The reduced data stream, arriving at a leisurely pace of tens or hundreds of gigabytes per second, is stored in CERN’s data centre for eventual event reconstruction and analysis. Luckily, the advent of the Internet has provided an innovative solution for the long-term storage and analysis of experimental data. CERN and its member states have created a giant distributed computing and storage infrastructure, or grid, that spans the globe. The grid enables geographically dispersed researchers to access and analyse experimental data remotely and at their convenience, while located at their home institution. This facility extends to the Mediterranean region owing to EUMEDGRID, an initiative funded by the EU under the 6th and 7th Framework Programmes which saw the UoM lead technical requirements analysis across thirteen Mediterranean countries.
While Malta is not a CERN member state, the UoM was recently granted its first formal associate membership of one of CERN’s principal experiments: ALICE. As part of this collaboration, Dr Kevin Vella, Dr Keith Bugeja, and Kevin Napoli (Department of Computer Science, Faculty of ICT) are developing scheduling software for the cluster that will be employed in ALICE’s third run, slated for 2020.
A fresh computing infrastructure, dubbed O2 for Online-Offline computing, is being designed and developed at CERN to handle Run 3 input data rates of 1.1 terabytes per second. It aims for improved operating efficiency by dynamically scheduling ‘online’ data reduction jobs and ‘offline’ long-term data analysis jobs simultaneously on the same cluster. This is an ambitious target for what is ultimately a data acquisition system with tight deadlines to meet, but if successful it could influence the design of future data acquisition systems at a massive scale.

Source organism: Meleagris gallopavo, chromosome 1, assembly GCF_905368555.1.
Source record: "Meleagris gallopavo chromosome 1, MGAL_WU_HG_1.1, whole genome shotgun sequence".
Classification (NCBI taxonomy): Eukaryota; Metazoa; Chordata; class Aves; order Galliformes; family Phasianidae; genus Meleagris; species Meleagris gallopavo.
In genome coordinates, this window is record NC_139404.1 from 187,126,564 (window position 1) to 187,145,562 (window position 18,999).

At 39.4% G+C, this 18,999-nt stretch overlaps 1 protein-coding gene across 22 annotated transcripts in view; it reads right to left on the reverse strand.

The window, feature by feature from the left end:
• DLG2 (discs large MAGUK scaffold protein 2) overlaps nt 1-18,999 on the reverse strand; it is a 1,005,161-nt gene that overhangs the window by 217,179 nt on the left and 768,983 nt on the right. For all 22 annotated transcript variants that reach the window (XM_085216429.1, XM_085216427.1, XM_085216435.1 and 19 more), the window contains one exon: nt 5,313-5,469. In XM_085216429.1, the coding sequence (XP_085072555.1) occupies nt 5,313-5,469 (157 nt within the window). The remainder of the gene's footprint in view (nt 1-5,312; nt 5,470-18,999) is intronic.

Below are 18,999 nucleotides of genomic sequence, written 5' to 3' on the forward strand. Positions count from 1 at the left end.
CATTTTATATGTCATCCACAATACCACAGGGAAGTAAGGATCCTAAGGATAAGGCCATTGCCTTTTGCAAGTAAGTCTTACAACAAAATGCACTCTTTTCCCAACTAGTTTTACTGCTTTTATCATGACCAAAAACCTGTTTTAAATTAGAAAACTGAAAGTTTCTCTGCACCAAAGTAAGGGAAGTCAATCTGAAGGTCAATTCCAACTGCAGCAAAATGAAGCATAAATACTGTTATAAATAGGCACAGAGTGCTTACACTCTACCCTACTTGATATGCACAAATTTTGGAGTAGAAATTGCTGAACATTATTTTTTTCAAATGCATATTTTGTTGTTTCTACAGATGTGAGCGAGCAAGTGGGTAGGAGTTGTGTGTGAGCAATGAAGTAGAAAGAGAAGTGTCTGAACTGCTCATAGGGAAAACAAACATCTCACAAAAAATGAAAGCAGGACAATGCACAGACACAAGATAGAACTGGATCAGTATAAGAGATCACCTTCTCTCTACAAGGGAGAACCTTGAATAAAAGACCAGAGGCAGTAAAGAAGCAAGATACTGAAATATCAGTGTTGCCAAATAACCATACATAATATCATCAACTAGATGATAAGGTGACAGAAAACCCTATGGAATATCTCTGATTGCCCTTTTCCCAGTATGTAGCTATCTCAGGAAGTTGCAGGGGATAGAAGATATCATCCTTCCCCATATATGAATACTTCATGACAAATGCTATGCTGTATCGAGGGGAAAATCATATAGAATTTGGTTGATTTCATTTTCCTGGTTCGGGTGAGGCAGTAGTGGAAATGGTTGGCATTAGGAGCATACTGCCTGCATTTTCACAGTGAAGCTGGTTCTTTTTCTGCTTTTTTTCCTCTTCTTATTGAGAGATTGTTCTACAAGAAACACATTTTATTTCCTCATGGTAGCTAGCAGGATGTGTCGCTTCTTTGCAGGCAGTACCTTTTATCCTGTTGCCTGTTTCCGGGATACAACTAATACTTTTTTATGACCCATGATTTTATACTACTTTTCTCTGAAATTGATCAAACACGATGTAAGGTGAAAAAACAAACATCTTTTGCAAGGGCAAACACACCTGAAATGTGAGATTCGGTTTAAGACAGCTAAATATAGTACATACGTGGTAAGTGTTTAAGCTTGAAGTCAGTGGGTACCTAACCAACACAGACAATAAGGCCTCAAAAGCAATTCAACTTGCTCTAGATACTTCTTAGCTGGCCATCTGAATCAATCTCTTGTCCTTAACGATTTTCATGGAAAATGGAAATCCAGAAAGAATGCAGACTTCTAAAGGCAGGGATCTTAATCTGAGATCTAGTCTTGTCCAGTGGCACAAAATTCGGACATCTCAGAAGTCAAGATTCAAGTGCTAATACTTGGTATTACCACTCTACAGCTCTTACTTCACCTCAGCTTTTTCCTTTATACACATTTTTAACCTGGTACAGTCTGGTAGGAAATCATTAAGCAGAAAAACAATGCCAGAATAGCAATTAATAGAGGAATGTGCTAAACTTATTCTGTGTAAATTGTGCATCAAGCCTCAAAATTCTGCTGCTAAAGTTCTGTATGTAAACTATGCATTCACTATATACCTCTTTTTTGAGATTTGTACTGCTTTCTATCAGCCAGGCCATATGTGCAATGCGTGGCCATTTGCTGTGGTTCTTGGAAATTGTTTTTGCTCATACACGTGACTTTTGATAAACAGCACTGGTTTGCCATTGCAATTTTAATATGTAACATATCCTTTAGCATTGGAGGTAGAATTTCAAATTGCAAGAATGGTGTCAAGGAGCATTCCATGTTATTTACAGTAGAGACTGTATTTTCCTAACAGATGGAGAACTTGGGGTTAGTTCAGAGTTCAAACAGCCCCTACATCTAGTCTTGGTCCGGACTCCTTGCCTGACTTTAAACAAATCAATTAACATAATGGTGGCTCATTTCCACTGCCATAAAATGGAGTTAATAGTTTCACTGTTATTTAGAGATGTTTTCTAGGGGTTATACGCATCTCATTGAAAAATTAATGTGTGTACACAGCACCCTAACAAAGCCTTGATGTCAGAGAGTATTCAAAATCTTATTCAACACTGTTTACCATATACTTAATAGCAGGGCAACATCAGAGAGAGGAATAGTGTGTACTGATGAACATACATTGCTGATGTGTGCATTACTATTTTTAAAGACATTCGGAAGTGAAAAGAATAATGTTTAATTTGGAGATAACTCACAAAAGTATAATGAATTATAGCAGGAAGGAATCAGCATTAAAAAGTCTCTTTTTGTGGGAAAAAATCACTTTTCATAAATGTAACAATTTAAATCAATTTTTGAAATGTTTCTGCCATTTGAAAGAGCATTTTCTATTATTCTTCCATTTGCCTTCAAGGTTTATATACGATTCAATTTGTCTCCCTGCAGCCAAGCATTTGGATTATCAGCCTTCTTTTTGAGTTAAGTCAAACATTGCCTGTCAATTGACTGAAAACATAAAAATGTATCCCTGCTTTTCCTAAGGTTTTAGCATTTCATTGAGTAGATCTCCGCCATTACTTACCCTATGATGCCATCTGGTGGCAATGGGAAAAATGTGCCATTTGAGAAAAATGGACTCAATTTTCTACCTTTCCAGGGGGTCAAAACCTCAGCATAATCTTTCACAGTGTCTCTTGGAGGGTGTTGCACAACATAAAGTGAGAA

The Apache open source software foundation’s Mesos cluster scheduler meets several O2 requirements, and is being evaluated for adoption as the ‘operating system’ for the new ALICE cluster. During a recent visit to CERN supported by OpenLab, Kevin Napoli, who is completing an M.Sc. in Computer Science at the UoM, delivered the new job submission and control system for the Mesos-powered O2 candidate.
Latency, the amount of time needed to travel from one location on a network to another, is the bane of our lives even while computing. The transfer of data is necessary when two or more computers in a cluster are working on the same problem simultaneously. Latency increases with network distance and traffic load, and at a supercomputer’s scale it can become a hindrance to efficient operation. To mitigate this problem, the UoM team is developing algorithms and tools that automatically and unobtrusively characterise the topology, or shape, of a cluster, and estimate the traffic load across the network. This information is fed to an enhanced Mesos, which uses it to determine where to locate new jobs on the cluster.
Helping to unravel the Universe’s best-kept secrets is a fascinating task, but when it comes to computing, time is of the essence. Indeed, technology advances at an incredible pace. Moore’s law, an observation which has successfully predicted the rate of technological development for the last fifty years, sees the density at minimum cost per transistor in an integrated circuit double every two years. If Gordon Moore’s foresight were to keep true for another decade, the power of CERN’s present-day supercomputers could be had for the price of an average smartphone then, just as today’s smartphone outperforms NASA’s 1969 Moon landing computer by orders of magnitude. In this broad sense, supercomputers can provide us with a glimpse of the future, today.